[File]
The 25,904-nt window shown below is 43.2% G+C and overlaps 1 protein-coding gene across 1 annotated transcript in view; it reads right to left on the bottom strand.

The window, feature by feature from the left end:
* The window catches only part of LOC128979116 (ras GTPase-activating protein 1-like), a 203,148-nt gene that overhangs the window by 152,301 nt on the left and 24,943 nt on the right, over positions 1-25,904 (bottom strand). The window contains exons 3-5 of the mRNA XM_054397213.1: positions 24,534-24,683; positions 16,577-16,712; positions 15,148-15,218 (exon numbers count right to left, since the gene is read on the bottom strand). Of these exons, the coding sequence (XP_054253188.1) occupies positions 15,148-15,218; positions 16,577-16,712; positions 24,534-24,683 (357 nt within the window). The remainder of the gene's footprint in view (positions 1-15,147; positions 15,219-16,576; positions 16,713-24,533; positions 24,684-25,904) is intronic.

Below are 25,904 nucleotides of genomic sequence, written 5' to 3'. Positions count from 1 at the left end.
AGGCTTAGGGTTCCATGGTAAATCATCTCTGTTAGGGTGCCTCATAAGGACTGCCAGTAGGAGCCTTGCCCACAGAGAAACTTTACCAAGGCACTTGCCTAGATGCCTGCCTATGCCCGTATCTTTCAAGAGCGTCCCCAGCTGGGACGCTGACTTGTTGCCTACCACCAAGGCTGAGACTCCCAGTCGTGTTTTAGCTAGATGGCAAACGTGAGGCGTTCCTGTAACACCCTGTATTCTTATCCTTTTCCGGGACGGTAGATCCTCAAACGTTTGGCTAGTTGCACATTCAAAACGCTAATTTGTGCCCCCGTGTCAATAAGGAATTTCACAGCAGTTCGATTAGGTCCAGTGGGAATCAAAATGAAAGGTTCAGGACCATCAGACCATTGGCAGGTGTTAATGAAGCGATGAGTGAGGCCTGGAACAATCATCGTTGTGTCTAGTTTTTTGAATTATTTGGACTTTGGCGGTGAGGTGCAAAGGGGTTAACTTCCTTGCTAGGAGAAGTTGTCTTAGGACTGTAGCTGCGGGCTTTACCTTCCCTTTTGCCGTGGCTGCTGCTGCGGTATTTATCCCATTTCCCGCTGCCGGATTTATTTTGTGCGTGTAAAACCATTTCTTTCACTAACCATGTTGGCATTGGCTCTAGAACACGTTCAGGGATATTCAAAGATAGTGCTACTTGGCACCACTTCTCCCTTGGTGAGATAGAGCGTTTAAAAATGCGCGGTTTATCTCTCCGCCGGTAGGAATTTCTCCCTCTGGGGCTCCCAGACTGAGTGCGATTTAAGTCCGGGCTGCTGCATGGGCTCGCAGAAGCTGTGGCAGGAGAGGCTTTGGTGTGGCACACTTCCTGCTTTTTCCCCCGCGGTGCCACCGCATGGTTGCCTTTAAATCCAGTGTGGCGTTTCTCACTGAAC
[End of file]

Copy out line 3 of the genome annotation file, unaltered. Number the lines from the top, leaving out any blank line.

* The window catches only part of LOC128979116 (ras GTPase-activating protein 1-like), a 203,148-nt gene that overhangs the window by 152,301 nt on the left and 24,943 nt on the right, over positions 1-25,904 (bottom strand). The window contains exons 3-5 of the mRNA XM_054397213.1: positions 24,534-24,683; positions 16,577-16,712; positions 15,148-15,218 (exon numbers count right to left, since the gene is read on the bottom strand). Of these exons, the coding sequence (XP_054253188.1) occupies positions 15,148-15,218; positions 16,577-16,712; positions 24,534-24,683 (357 nt within the window). The remainder of the gene's footprint in view (positions 1-15,147; positions 15,219-16,576; positions 16,713-24,533; positions 24,684-25,904) is intronic.